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This chapter is from the book

Change Leadership and the Human Sciences

  • “Of all the subjects which he might undertake to formally study, none is more important for the businessman-to-be than human behavior.”
  • —Wallace Donham, 2nd Dean of Harvard Business School, 1919–1942

Some of the change leadership skills required by local leaders are attracting resources, resolving conflicts, streamlining decision making, negotiating, influencing, coaching, removing obstacles, handling risks, motivating people to solve problems, and establishing the right governance structure. Those skills depend on theories of what makes people tick and how they respond in various situations.

The Science of Successful Organizational Change looks at the assumptions and understanding of human behavior that lie behind those skills. Influencing skills, for example, depend upon assumptions about motivation, communication, social factors, power and resistance, how information is processed, what changes beliefs, and how beliefs change behavior. For example, if the underlying fabric of assumptions is flawed, the influencing skills (as recommended by hundreds of books) will be less effective.

Much contemporary understanding of human behavior in business comes to us through the discipline of psychology (and sister field, social psychology). However, human behavior is much more complex than any single field can explain, describe, or predict. Consider the raft of tools used by HR: personality types, psychometric assessments, engagement surveys, emotional intelligence, communications skills, motivational concepts, happiness/satisfaction, trait and behavioral models of leadership, coaching, self-esteem, learning style, and theories. All are based on psychology, and are somewhat useful when used correctly. As you’ll see in Chapter 6, “Misunderstanding Human Behavior,” the psychology on which they are based is a narrow, young field, whose status as a science is mixed.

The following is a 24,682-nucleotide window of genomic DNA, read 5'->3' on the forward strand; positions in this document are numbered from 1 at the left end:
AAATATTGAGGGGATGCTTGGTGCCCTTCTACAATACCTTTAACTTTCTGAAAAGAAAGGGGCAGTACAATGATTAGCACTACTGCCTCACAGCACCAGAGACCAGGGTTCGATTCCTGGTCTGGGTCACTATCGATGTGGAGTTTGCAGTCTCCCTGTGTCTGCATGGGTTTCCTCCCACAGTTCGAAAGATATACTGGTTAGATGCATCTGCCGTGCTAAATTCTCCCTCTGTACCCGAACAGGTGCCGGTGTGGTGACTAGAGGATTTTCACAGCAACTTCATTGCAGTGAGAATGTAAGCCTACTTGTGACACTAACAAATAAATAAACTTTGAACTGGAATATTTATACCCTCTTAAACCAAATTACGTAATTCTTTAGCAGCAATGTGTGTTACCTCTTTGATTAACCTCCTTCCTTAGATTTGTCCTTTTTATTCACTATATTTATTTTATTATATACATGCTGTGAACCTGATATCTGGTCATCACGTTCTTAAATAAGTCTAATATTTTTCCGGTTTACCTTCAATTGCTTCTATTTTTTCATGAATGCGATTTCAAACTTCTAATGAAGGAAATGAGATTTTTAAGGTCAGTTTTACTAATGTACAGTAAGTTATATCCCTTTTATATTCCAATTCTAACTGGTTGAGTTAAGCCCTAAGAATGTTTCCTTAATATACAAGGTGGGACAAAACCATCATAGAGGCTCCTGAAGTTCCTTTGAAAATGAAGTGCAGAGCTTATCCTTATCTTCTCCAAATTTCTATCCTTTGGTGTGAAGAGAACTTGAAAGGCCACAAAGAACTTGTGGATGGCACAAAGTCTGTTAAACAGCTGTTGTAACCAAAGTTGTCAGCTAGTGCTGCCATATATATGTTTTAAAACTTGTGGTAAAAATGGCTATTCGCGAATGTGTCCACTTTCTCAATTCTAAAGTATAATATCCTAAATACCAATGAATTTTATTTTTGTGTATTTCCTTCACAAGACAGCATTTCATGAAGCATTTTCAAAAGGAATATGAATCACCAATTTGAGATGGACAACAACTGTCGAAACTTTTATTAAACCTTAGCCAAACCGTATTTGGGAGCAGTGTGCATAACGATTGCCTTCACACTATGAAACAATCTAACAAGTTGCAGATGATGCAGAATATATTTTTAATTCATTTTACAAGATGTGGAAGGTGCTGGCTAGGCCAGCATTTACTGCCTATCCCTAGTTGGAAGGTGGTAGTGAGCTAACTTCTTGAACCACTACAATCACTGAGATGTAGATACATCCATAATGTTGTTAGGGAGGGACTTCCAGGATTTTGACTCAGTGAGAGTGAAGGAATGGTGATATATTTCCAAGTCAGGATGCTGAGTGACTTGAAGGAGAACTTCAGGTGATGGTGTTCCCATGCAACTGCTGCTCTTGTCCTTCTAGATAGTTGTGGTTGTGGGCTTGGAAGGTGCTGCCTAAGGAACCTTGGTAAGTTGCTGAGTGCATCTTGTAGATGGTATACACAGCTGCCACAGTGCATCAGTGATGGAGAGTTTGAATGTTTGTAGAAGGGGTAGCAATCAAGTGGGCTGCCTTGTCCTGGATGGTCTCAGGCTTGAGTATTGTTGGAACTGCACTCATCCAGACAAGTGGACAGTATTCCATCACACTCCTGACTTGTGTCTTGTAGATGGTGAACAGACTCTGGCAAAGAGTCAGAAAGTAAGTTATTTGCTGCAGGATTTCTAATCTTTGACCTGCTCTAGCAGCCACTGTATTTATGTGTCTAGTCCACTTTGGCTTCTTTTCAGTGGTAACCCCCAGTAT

Many interesting insights come from the intersection of psychology and other disciplines, such as economics. From just the nexus of psychology and economics, we get economic behavior, decision-science, incentives, predictive rationality, heuristics, cognitive biases, and other insights not always found in traditional psychology texts (nor, may I suggest, in the toolkit of most organizational change consultants). The business leader and change consultant with only psychological insight at her disposal is playing golf with a single club in her bag.

This book promises a science-based treatment of change leadership that takes the newest ideas in psychology but also introduces concepts from other human sciences. The word cloud in Figure 1.1 illustrates just how rich this area is and the sorts of ideas soon to be discussed.

Figure 1.1

Figure 1.1 Human sciences with essential perspectives on change leadership.

Some of these subjects, such as neuroscience, are already much discussed in the change leadership world. As I will show, neuroscience does not quite measure up in usefulness to the amount of media attention that it receives. Other terms, such as complexity and emergence, are thrown around but are very much misused, and I will clarify what they really mean and offer some tools for working with them. Other areas, such as evidence-based medicine, the psychology of risk, and neobehaviorism are relatively underrepresented relative to their usefulness.

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